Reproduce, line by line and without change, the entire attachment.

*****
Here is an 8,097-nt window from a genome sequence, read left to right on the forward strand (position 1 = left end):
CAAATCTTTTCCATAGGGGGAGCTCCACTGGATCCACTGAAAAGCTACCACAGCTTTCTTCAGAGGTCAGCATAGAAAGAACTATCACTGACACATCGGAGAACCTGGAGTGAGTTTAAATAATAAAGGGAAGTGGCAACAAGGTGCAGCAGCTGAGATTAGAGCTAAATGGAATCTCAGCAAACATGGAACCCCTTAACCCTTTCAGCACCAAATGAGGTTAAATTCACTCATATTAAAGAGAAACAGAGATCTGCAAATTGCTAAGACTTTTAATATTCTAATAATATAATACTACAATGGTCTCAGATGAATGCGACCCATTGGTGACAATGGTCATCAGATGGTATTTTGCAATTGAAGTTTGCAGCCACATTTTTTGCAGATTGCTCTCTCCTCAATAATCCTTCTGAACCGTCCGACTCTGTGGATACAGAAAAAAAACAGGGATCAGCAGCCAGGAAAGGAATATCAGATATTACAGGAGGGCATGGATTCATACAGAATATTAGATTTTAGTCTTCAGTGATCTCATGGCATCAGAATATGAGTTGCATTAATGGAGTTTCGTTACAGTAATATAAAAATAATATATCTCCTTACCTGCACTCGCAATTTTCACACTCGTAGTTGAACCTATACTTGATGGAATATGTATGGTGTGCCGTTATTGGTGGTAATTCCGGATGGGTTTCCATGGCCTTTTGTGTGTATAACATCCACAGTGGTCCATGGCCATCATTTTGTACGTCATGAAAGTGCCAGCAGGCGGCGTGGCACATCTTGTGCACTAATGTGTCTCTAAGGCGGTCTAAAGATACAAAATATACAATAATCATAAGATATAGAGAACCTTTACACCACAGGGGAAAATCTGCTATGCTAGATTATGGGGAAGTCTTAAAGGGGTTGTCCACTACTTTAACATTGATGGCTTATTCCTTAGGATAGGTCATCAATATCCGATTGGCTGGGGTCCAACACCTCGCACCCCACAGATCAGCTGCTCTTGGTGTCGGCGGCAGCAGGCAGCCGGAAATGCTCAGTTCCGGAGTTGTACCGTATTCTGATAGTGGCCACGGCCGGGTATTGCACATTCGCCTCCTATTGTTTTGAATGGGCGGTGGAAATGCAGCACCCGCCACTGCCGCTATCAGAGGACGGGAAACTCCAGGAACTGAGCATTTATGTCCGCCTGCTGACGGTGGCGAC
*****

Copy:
Here is an 8,097-nt window from a genome sequence, read left to right on the forward strand (position 1 = left end):
CAAATCTTTTCCATAGGGGGAGCTCCACTGGATCCACTGAAAAGCTACCACAGCTTTCTTCAGAGGTCAGCATAGAAAGAACTATCACTGACACATCGGAGAACCTGGAGTGAGTTTAAATAATAAAGGGAAGTGGCAACAAGGTGCAGCAGCTGAGATTAGAGCTAAATGGAATCTCAGCAAACATGGAACCCCTTAACCCTTTCAGCACCAAATGAGGTTAAATTCACTCATATTAAAGAGAAACAGAGATCTGCAAATTGCTAAGACTTTTAATATTCTAATAATATAATACTACAATGGTCTCAGATGAATGCGACCCATTGGTGACAATGGTCATCAGATGGTATTTTGCAATTGAAGTTTGCAGCCACATTTTTTGCAGATTGCTCTCTCCTCAATAATCCTTCTGAACCGTCCGACTCTGTGGATACAGAAAAAAAACAGGGATCAGCAGCCAGGAAAGGAATATCAGATATTACAGGAGGGCATGGATTCATACAGAATATTAGATTTTAGTCTTCAGTGATCTCATGGCATCAGAATATGAGTTGCATTAATGGAGTTTCGTTACAGTAATATAAAAATAATATATCTCCTTACCTGCACTCGCAATTTTCACACTCGTAGTTGAACCTATACTTGATGGAATATGTATGGTGTGCCGTTATTGGTGGTAATTCCGGATGGGTTTCCATGGCCTTTTGTGTGTATAACATCCACAGTGGTCCATGGCCATCATTTTGTACGTCATGAAAGTGCCAGCAGGCGGCGTGGCACATCTTGTGCACTAATGTGTCTCTAAGGCGGTCTAAAGATACAAAATATACAATAATCATAAGATATAGAGAACCTTTACACCACAGGGGAAAATCTGCTATGCTAGATTATGGGGAAGTCTTAAAGGGGTTGTCCACTACTTTAACATTGATGGCTTATTCCTTAGGATAGGTCATCAATATCCGATTGGCTGGGGTCCAACACCTCGCACCCCACAGATCAGCTGCTCTTGGTGTCGGCGGCAGCAGGCAGCCGGAAATGCTCAGTTCCGGAGTTGTACCGTATTCTGATAGTGGCCACGGCCGGGTATTGCACATTCGCCTCCTATTGTTTTGAATGGGCGGTGGAAATGCAGCACCCGCCACTGCCGCTATCAGAGGACGGGAAACTCCAGGAACTGAGCATTTATGTCCGCCTGCTGACGGTGGCGAC